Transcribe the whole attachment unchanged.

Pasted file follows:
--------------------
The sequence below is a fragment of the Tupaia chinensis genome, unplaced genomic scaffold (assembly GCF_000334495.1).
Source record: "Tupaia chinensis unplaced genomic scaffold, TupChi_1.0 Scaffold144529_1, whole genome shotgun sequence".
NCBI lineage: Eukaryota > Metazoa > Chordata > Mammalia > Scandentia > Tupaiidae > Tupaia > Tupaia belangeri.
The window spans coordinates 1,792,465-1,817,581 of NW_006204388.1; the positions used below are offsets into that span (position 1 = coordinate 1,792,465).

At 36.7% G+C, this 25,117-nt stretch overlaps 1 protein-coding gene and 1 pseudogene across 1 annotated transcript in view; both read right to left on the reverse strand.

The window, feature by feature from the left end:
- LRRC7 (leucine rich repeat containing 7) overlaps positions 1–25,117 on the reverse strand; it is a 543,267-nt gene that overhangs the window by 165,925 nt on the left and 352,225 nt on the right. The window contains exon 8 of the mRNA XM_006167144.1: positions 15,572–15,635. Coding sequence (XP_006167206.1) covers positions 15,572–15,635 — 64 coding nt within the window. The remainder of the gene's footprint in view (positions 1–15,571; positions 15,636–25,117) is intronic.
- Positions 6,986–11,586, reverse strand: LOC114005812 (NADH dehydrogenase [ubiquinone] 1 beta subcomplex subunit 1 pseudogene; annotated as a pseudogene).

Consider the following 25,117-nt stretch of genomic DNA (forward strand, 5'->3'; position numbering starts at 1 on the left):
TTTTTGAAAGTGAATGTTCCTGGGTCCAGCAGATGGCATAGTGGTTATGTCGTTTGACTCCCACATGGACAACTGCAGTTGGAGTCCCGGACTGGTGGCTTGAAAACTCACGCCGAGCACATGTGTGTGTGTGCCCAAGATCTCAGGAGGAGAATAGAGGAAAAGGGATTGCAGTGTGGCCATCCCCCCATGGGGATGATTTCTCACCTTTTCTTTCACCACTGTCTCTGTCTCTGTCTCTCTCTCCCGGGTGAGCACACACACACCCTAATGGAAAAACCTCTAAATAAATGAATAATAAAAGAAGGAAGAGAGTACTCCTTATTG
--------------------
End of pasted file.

The sequence below is a fragment of the Tupaia chinensis genome, unplaced genomic scaffold (assembly GCF_000334495.1).
Source record: "Tupaia chinensis unplaced genomic scaffold, TupChi_1.0 Scaffold144529_1, whole genome shotgun sequence".
NCBI lineage: Eukaryota > Metazoa > Chordata > Mammalia > Scandentia > Tupaiidae > Tupaia > Tupaia belangeri.
The window spans coordinates 1,792,465-1,817,581 of NW_006204388.1; the positions used below are offsets into that span (position 1 = coordinate 1,792,465).

At 36.7% G+C, this 25,117-nt stretch overlaps 1 protein-coding gene and 1 pseudogene across 1 annotated transcript in view; both read right to left on the reverse strand.

The window, feature by feature from the left end:
- LRRC7 (leucine rich repeat containing 7) overlaps positions 1–25,117 on the reverse strand; it is a 543,267-nt gene that overhangs the window by 165,925 nt on the left and 352,225 nt on the right. The window contains exon 8 of the mRNA XM_006167144.1: positions 15,572–15,635. Coding sequence (XP_006167206.1) covers positions 15,572–15,635 — 64 coding nt within the window. The remainder of the gene's footprint in view (positions 1–15,571; positions 15,636–25,117) is intronic.
- Positions 6,986–11,586, reverse strand: LOC114005812 (NADH dehydrogenase [ubiquinone] 1 beta subcomplex subunit 1 pseudogene; annotated as a pseudogene).

Consider the following 25,117-nt stretch of genomic DNA (forward strand, 5'->3'; position numbering starts at 1 on the left):
TTTTTGAAAGTGAATGTTCCTGGGTCCAGCAGATGGCATAGTGGTTATGTCGTTTGACTCCCACATGGACAACTGCAGTTGGAGTCCCGGACTGGTGGCTTGAAAACTCACGCCGAGCACATGTGTGTGTGTGCCCAAGATCTCAGGAGGAGAATAGAGGAAAAGGGATTGCAGTGTGGCCATCCCCCCATGGGGATGATTTCTCACCTTTTCTTTCACCACTGTCTCTGTCTCTGTCTCTCTCTCCCGGGTGAGCACACACACACCCTAATGGAAAAACCTCTAAATAAATGAATAATAAAAGAAGGAAGAGAGTACTCCTTATTG